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14 2012

CEOs Try Modeling Leadership, But Haven’t All Answers (Part 1)

Syndicated from: balance-AND-results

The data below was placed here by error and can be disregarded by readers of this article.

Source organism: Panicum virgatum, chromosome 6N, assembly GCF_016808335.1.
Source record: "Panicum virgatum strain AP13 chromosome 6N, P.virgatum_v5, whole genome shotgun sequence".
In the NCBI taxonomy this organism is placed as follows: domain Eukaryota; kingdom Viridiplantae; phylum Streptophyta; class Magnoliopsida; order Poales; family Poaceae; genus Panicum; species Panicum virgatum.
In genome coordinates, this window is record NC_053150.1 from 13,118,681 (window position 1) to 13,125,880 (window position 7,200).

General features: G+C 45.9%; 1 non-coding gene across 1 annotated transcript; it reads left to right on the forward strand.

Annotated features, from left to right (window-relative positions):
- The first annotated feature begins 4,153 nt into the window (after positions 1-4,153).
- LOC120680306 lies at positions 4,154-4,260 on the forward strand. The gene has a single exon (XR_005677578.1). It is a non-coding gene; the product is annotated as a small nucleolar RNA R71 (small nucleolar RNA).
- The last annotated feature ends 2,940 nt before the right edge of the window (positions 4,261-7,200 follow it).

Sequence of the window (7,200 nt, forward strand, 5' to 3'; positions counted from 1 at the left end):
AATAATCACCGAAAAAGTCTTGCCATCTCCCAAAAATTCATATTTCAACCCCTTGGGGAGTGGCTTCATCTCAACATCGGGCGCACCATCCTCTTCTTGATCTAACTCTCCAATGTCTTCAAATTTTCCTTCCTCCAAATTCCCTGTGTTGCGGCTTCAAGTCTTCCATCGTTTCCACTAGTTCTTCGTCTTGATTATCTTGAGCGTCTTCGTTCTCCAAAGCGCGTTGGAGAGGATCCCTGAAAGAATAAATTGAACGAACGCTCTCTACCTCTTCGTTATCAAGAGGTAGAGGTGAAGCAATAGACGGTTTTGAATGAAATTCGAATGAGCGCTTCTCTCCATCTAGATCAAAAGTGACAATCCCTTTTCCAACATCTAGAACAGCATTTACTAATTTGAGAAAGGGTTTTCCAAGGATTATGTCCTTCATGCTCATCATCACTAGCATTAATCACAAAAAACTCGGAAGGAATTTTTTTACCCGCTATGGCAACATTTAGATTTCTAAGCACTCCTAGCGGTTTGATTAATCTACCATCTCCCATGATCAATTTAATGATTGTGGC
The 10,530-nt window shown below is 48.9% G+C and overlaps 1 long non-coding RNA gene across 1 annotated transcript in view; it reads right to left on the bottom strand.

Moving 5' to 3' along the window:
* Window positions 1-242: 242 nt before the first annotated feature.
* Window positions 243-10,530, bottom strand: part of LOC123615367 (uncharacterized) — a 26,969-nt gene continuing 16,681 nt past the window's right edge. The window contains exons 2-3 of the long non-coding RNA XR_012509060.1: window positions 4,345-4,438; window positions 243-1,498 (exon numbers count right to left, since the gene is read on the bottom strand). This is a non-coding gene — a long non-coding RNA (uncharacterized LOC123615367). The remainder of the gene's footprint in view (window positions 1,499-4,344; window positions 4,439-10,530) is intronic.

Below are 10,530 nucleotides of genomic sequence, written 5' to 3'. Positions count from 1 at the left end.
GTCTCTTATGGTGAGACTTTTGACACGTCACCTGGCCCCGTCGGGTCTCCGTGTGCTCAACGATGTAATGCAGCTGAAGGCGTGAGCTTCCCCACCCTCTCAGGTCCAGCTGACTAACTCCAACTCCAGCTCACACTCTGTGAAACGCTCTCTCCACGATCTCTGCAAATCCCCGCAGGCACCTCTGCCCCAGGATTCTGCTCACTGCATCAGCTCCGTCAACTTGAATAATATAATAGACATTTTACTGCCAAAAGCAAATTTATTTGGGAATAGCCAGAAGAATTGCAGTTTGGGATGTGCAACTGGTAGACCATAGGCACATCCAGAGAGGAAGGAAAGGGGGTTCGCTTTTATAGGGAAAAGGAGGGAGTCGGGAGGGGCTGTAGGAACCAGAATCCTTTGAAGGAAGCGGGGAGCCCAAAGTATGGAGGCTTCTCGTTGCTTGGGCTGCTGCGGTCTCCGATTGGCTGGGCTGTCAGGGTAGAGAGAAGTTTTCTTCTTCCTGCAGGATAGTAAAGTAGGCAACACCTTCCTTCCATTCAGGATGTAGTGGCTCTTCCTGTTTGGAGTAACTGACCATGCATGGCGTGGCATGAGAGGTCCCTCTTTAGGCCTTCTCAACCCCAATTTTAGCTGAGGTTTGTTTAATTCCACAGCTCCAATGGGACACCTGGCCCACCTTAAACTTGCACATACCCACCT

In post after post, we review examples of how leadership needs to evolve beyond one person at the top pretending or being seen as having all the answers. 75% of CEOs say they want subordinate leaders who collaborate (which is to say people who recognize they don’t have all the answers) so these individuals are equipped to lead organizations to innovate effectively. Not all CEOs live up to this themselves, but we have some excellent examples (next post), not to mention mountains of research and case studies showing this works best and is the right approach. But. we continue to see the media hyping the opposite – playing up CEOs as if what they do and say as individuals is the be all and end all. Several striking examples hit the news in the last week or so as typical when elections approach. A couple of obvious public missteps make the point that CEOs, like everyone else, have wide-ranging opinions, but can’t necessarily be regarded as authorities, as some would like us to believe. First, most outrageously of course, Jack Welch commenting on the US jobless figure, which declined to its lowest rate since Obama’s inauguration. While Obama supporters were excited by hopes this will push the agenda they prefer over the top, Jack (who sits squarely with the other side of the ballot) instantly went public with an outright statement that the figures had to have been fudged to favor his least favorite candidate, not just by the statisticians he said, but by Obama’s “Chicago boys.” Jack, Jack, Jack, where in pity’s name do you think any President/CEO, even one as supposedly all-powerful as POTUS, could possibly grab the clout to force that sort of falsified figure. Did you have that sort of power? Would anyone try it after the debacle of Enron’s effort? Do we or the media really think this is possible? What CEO-level executive in their right mind would do such a thing, even if they could, especially when it’s sufficiently in advance of an election that it would surely come out and totally destroy their chances and credibility? This is insulting on so many levels it’s totally unworthy. When challenged on the Anderson Cooper show to recant and admit the charge was completely unfounded, the best Welch would do was say, “I should have made it a question rather than a statement.” Big difference? NOT! In subsequent days he continued on to point out weaknesses in the way the stats are calculated, ignoring the fact that stats are never perfect and that what counts is that the measures remain essentially the same from period to period for reasonable comparison. These are the same measures that until this latest report were being used to beat Obama over the head. Certainly Welch gets a big “A” for sheer stubbornness if nothing else. Then he had to ‘resign’ from his Fortune column because he had trouble with their criticism of his remarks. Who decided what? We may never know. Someone can’t or doesn’t want to take the heat. But who is most wrong? Welch for making a completely ridiculous remark? The media for giving it such high profile coverage? Us for thinking that this former business CEO might have infallible answers outside his knowledge areas about how government or statistics work and be believable at any stretch? Or the political pundits who are going to keep thrashing this around until we’re tired of it, lose track of what arguments are right or wrong and simply choose to believe what we wanted to in the first place? Even more stunning CEO of note #2 was David Siegel, head of the biggest US private home builder. He had to (or more accurately: chose to) lay off 5000 of his 12,000 employees following George Bush’s disastrous economic regime set up the banking/mortgage fiascos. Since then he’s added jobs back during the period when Obama’s struggles have improved the employment situation despite a congress that has resisted his policies are every turn. Now he decides to email his remaining 7000 employees ‘the facts’ as he sees them – that if re-elected Obama’s policies will force him to lay off more people. Say what? He’s been adding jobs! The real problem apparently is under Obama he might have to further delay construction of his private 90,000 square foot house. Enough said? Most CEOs don’t routinely see themselves as vulnerable to making such transparently erroneous remarks, but therein lies the problem. Apparently some don’t see the need to think things through, just say whatever comes to mind and assume it will be credible. These things shed little light on what’s actually happening or should happen. Where’s the strategic value of any of this? They are simply distractions from anything useful that might, for instance, help people decide how to vote. So much for the CEO myth applied to politics. Can we hope the executives around them while they are or were CEOs would help keep things more logical on the business side? Probably a faint hope. Bookmark and share this post More »

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